It is found with f-block elements in the periodic table and third member of the lanthanide series. The rare earth metal praseodymium lies between cerium and neodymium.
Facts about praseodymium
- In 1841, Pr was identified by Swedish chemist Carl Mosanderin in rare-earth oxide residue didymium but he did not purify it. Praseodymium was discovered by Austrian chemist Baron Carl Auer von Welsbach in 1885.
- The active metal Pr is highly malleable and ductile.
- Like other lanthanides, praseodymium principally shows a +3 oxidation state or number. In addition to the +3 oxidation state, the +4 oxidation state of Pr is also found in many solid compounds.
- It forms a green oxide coating in the air. Therefore, to prevent degradation, pure praseodymium is stored under a protective atmosphere or in oil.
- It is alloyed with other metals to make stable and powerful rare earth magnets that are used in small equipment.
- It contains only one stable naturally occurring isotope, Pr-141.
- Like other rare earth metals, praseodymium may not serve any known biological function.
- Pr is not very toxic but many side effects appear during inhalation due to radioactive thorium and uranium impurities.
Praseodymium metal tarnishes slowly in the air by the formation of a green oxide layer. Pr burns readily in oxygen at 150 °C to form a nonstoichiometric praseodymium oxide with the chemical formula Pr6O11.
12 Pr + 11 O2 → 2 Pr6O11
It is attacked by acids like dilute sulfuric acid with the liberation of hydrogen gas. The acidic solutions contain Pr3+ ions that exist as [Pr(H2O)9]3+ complexes.
2 Pr + 3 H2SO4 → 2 Pr3+ + 3 SO4−2 + 3 H2
The metal praseodymium dissolves slowly in cold water but more rapidly in warm water with the liberation of hydrogen. It forms Pr (III) hydroxide with water.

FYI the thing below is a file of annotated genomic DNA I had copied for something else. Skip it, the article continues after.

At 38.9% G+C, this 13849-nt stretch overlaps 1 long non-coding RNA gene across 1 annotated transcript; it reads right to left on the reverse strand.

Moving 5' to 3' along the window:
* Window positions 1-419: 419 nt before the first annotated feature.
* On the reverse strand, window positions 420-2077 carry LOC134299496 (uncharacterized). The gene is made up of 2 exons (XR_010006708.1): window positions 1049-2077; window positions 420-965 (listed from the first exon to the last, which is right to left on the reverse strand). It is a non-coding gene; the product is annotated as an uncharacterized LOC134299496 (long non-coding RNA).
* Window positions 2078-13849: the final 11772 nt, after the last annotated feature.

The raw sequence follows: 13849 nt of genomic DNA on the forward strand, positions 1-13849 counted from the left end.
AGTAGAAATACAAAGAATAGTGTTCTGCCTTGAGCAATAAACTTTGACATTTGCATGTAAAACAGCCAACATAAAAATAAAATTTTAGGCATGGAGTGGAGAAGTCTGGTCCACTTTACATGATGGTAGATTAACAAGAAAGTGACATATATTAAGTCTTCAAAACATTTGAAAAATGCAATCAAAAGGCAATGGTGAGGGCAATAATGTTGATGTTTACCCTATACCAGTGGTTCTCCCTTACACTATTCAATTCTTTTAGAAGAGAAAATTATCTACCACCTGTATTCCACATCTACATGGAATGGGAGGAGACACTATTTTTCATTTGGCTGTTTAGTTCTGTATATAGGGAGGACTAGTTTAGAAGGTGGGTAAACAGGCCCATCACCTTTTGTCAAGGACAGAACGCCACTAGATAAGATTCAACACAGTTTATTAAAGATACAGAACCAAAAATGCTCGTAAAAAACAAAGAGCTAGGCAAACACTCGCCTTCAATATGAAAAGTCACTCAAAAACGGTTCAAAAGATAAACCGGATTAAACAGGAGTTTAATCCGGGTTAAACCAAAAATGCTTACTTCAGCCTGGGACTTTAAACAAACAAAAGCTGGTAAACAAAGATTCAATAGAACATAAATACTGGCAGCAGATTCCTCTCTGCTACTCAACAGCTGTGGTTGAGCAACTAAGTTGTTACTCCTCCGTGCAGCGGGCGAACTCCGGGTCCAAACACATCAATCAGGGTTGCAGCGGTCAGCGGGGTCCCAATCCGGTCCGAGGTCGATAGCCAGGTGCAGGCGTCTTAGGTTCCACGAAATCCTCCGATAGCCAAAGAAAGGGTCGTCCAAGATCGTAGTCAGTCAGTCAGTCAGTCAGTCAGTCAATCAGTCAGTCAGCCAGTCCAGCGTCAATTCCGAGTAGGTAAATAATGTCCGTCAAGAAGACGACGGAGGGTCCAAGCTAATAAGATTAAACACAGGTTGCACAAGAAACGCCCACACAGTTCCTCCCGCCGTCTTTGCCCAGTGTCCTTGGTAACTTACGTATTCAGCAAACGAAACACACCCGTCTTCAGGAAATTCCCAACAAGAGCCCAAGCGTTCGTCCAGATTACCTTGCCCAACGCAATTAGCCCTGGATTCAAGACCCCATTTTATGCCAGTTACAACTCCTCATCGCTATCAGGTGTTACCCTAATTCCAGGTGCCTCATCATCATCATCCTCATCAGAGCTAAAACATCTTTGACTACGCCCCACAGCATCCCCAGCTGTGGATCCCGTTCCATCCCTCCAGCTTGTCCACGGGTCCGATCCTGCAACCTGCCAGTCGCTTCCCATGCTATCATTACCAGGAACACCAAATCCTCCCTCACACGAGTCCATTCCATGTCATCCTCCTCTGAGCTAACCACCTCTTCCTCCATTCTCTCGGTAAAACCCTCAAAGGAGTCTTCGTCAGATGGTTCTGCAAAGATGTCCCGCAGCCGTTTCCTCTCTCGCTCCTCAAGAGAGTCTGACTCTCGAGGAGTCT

2 Pr + 6 H2O → 2 Pr(OH)3 + 3 H2
Praseodymium metal reacts with all the halogens like chlorine, fluorine, bromine, or iodine to form trihalides. PrF3 is precipitated by the addition of HF or a soluble fluoride to a Pr+3 salt solution.
The anhydrous chloride can be prepared by the direct combination of the elements on heating. It may also be prepared by heating the praseodymium oxide with carbonyl chloride or ammonium chloride.
Pr2O3 + 3 COCl2 → 2 PrCl3 + 3 CO2
Pr2O3 + 6 NH4Cl → 2 PrCl3 + 3 H2O + 6 NH3
Praseodymium carbonate can be prepared by passing carbon dioxide into an aqueous solution of Pr(OH)3. It can also be prepared by adding sodium carbonate solution to the Pr+3 salt solutions.
Uses of praseodymium
- The oxide form praseodymium is used for glass coloration. It is used for making yellow-green glasses named Prasemit.
- It also gives yellow color enamels and ceramics.
- The mixture of Nd2O3 and Pr2O3 is used for making goggles that we used for glass blowing and welding work.
- Praseodymium gives high-power magnets when combine with neodymium or another rare-earth element.
- The combination of praseodymium and 3d-transition metals give extremely stable magnets that we used in motors, printers, watches, headphones, loudspeakers, and magnetic storage.
- Mischmetal contains about 5% praseodymium. It is used to make flints for cigarette lighters.
- It alloys with magnesium to create high-strength alloys that are used in aircraft engines.
- The isotope of praseodymium, 147Pr is used in the production of atomic batteries.